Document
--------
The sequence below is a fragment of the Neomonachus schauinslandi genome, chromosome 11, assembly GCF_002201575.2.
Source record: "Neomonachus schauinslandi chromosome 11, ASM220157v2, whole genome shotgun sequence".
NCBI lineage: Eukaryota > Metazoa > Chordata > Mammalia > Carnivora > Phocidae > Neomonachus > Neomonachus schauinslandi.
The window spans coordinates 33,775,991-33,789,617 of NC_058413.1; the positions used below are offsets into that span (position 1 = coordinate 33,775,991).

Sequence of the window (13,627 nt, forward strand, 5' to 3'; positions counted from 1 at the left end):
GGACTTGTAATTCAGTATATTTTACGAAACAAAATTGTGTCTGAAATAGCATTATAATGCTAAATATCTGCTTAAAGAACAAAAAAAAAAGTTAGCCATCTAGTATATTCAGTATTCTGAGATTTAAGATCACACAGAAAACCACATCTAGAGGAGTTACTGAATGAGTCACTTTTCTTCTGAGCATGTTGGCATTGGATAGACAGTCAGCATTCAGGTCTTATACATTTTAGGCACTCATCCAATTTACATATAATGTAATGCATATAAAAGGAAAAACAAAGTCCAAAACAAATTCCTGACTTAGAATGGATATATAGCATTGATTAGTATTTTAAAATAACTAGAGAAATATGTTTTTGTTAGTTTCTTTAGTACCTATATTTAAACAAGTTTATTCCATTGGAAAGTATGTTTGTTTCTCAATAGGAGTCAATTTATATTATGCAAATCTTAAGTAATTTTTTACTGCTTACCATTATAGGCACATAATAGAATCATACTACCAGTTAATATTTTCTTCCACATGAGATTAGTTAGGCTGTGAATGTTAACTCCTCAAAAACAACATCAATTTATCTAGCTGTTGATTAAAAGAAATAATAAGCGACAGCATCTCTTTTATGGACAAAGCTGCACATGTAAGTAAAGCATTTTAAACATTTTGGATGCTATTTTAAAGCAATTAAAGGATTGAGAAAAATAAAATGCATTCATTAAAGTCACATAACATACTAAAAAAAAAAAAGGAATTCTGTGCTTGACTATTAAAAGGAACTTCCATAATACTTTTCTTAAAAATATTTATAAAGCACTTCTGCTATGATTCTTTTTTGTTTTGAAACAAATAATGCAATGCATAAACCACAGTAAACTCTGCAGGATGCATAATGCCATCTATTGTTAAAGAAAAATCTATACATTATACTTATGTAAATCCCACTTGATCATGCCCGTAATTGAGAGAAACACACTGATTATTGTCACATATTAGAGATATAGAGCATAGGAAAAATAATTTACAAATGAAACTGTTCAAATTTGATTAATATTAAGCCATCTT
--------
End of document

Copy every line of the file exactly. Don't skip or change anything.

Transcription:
The sequence below is a fragment of the Neomonachus schauinslandi genome, chromosome 11, assembly GCF_002201575.2.
Source record: "Neomonachus schauinslandi chromosome 11, ASM220157v2, whole genome shotgun sequence".
NCBI lineage: Eukaryota > Metazoa > Chordata > Mammalia > Carnivora > Phocidae > Neomonachus > Neomonachus schauinslandi.
The window spans coordinates 33,775,991-33,789,617 of NC_058413.1; the positions used below are offsets into that span (position 1 = coordinate 33,775,991).

Sequence of the window (13,627 nt, forward strand, 5' to 3'; positions counted from 1 at the left end):
GGACTTGTAATTCAGTATATTTTACGAAACAAAATTGTGTCTGAAATAGCATTATAATGCTAAATATCTGCTTAAAGAACAAAAAAAAAAGTTAGCCATCTAGTATATTCAGTATTCTGAGATTTAAGATCACACAGAAAACCACATCTAGAGGAGTTACTGAATGAGTCACTTTTCTTCTGAGCATGTTGGCATTGGATAGACAGTCAGCATTCAGGTCTTATACATTTTAGGCACTCATCCAATTTACATATAATGTAATGCATATAAAAGGAAAAACAAAGTCCAAAACAAATTCCTGACTTAGAATGGATATATAGCATTGATTAGTATTTTAAAATAACTAGAGAAATATGTTTTTGTTAGTTTCTTTAGTACCTATATTTAAACAAGTTTATTCCATTGGAAAGTATGTTTGTTTCTCAATAGGAGTCAATTTATATTATGCAAATCTTAAGTAATTTTTTACTGCTTACCATTATAGGCACATAATAGAATCATACTACCAGTTAATATTTTCTTCCACATGAGATTAGTTAGGCTGTGAATGTTAACTCCTCAAAAACAACATCAATTTATCTAGCTGTTGATTAAAAGAAATAATAAGCGACAGCATCTCTTTTATGGACAAAGCTGCACATGTAAGTAAAGCATTTTAAACATTTTGGATGCTATTTTAAAGCAATTAAAGGATTGAGAAAAATAAAATGCATTCATTAAAGTCACATAACATACTAAAAAAAAAAAAGGAATTCTGTGCTTGACTATTAAAAGGAACTTCCATAATACTTTTCTTAAAAATATTTATAAAGCACTTCTGCTATGATTCTTTTTTGTTTTGAAACAAATAATGCAATGCATAAACCACAGTAAACTCTGCAGGATGCATAATGCCATCTATTGTTAAAGAAAAATCTATACATTATACTTATGTAAATCCCACTTGATCATGCCCGTAATTGAGAGAAACACACTGATTATTGTCACATATTAGAGATATAGAGCATAGGAAAAATAATTTACAAATGAAACTGTTCAAATTTGATTAATATTAAGCCATCTT